From local bomb threats to last year's Boston Marathon bombings, first responders are the first line of defense against improvised explosive devices (IEDs). IEDs use everyday objects, such as peroxide, cleaning products and nails, to cause maximum damage and loss of life at a low cost.
This past year, according to open-source reporting, first responders in the United States reacted to nearly 2,800 IED-related incidents. According to this data, IEDs caused 265 injuries and 8 deaths in communities of all sizes: no community is too small.
With this in mind, the Department of Homeland Security's (DHS) TRIPwire program provides first responders with the information they need to prevent, protect against, respond to and mitigate life-threatening IED incidents.
Firefighters and other first responders provide critical support in the immediate aftermath of an incident. Available information at this stage is often limited or incomplete, yet first responders' actions carry immediate life-or-death consequences. White powder on the scene may alternatively be an illicit narcotic or an explosive compound set to combust; a pressure-cooker may be a simple kitchen tool or a fully functional IED.
Confusing these materials can have deadly consequences; first responders need explosives-related awareness information at their fingertips to help them identify when to call in a bomb squad to protect themselves, other first responders and their communities. This is where the TRIPwire system can help.
TRIPwire, the Technical Resource for Incident Prevention, is DHS's online, collaborative information-sharing network for first responders, bomb squads and other public-safety professionals. The TRIPwire website provides IED-related information to enhance stakeholder knowledge of IED attacks and components and to highlight suspicious behavior and indicators that accompany bomb-making activity. The site increases awareness of evolving terrorist IED tactics, techniques and procedures and gives incident lessons-learned and specific counter-IED preparedness information.
Developed and maintained by DHS' Office for Bombing Prevention, TRIPwire combines expert analyses and reports with relevant documents, images and videos gathered directly from terrorist sources to help users combat IED incidents. In the digital age, tactical bomb-making information spreads across the globe in a matter of seconds; TRIPwire uses a variety of open-source multimedia, ranging from international news services to specialized websites, to gather explosives-related information from all around the world and across the United States.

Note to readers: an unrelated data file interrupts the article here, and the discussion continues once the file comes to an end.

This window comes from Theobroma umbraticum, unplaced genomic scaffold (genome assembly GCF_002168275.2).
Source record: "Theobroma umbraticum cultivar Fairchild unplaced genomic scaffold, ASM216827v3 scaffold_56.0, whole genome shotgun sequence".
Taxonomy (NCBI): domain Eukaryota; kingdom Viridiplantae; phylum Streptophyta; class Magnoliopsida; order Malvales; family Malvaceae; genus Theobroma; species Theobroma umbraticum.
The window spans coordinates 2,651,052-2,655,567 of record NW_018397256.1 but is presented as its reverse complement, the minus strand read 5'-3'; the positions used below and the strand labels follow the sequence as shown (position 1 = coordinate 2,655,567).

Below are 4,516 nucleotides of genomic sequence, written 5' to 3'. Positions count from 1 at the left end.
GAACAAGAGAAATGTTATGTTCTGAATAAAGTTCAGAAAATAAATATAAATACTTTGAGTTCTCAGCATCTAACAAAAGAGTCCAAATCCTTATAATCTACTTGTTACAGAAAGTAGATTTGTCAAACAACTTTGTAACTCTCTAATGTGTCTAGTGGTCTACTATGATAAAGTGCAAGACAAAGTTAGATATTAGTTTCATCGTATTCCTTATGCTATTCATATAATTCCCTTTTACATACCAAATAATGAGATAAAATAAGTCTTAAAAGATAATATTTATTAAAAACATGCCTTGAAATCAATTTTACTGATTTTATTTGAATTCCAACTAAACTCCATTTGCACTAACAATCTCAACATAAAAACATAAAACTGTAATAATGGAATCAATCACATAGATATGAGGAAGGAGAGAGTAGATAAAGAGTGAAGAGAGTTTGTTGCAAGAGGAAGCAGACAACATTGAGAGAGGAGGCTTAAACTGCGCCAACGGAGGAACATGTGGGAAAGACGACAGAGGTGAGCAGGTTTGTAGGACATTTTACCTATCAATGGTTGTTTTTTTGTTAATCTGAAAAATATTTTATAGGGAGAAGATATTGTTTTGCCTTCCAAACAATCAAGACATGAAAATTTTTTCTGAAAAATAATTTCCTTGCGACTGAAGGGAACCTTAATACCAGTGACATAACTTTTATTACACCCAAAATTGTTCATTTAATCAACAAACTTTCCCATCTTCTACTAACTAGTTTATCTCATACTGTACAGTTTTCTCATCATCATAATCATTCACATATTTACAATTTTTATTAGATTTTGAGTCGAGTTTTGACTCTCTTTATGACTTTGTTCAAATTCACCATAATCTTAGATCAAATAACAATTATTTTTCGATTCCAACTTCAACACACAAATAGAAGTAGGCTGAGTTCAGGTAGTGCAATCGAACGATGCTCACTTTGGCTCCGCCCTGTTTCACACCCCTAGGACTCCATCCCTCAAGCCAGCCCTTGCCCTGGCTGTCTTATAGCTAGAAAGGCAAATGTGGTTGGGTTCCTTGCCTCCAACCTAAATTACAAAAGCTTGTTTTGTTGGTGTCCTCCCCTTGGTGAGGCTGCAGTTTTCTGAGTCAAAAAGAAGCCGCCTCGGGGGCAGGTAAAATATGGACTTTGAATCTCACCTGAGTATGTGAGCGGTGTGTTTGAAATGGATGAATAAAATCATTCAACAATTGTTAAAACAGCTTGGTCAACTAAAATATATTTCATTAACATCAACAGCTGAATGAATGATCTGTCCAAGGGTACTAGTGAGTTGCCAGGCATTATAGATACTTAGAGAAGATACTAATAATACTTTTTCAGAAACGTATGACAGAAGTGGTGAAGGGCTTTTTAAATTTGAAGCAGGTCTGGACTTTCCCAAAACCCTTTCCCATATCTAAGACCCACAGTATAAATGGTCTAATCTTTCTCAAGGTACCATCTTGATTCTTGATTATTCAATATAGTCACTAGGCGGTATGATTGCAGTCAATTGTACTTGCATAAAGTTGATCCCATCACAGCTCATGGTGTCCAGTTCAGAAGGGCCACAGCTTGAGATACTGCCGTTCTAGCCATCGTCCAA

The TRIPwire program is committed to providing first responders with the most up-to-date information on the evolving IED threat to the United States. In April 2013, first responders throughout the world logged onto TRIPwire seeking information about the Boston Marathon bombings. In response to these events, TRIPwire created an OBP (Office for Bombing Prevention) Boston Marathon Response Toolkit, containing background reports developed by the TRIPwire team, training assessment resources, protective measure documents, joint intelligence bulletins and other relevant background material on the attack.
The TRIPwire program is committed to meeting users' unique needs. Fire service personnel can access a wide range of Fire and Rescue Notes, which provide discipline-specific IED-related information. Each Fire and Rescue Note contains a description of an IED component or tactic, details of what to look for, warning signs and images to help with rapid identification of IED-materials on the scene. Fire service personnel can print these Notes to assist in training and incident response.
Additionally, fire service personnel can stay current on IED threats in their areas, using TRIPwire's What's New carousel or its scalable, interactive domestic IED incident map and monthly IED incident report. The TRIPwire team works to collect, translate and post videos and documents highlighting the most current IED-related information necessary for fire service personnel to identify a potentially dangerous IED situation from the onset.
Remember: we keep you connected, you keep us protected!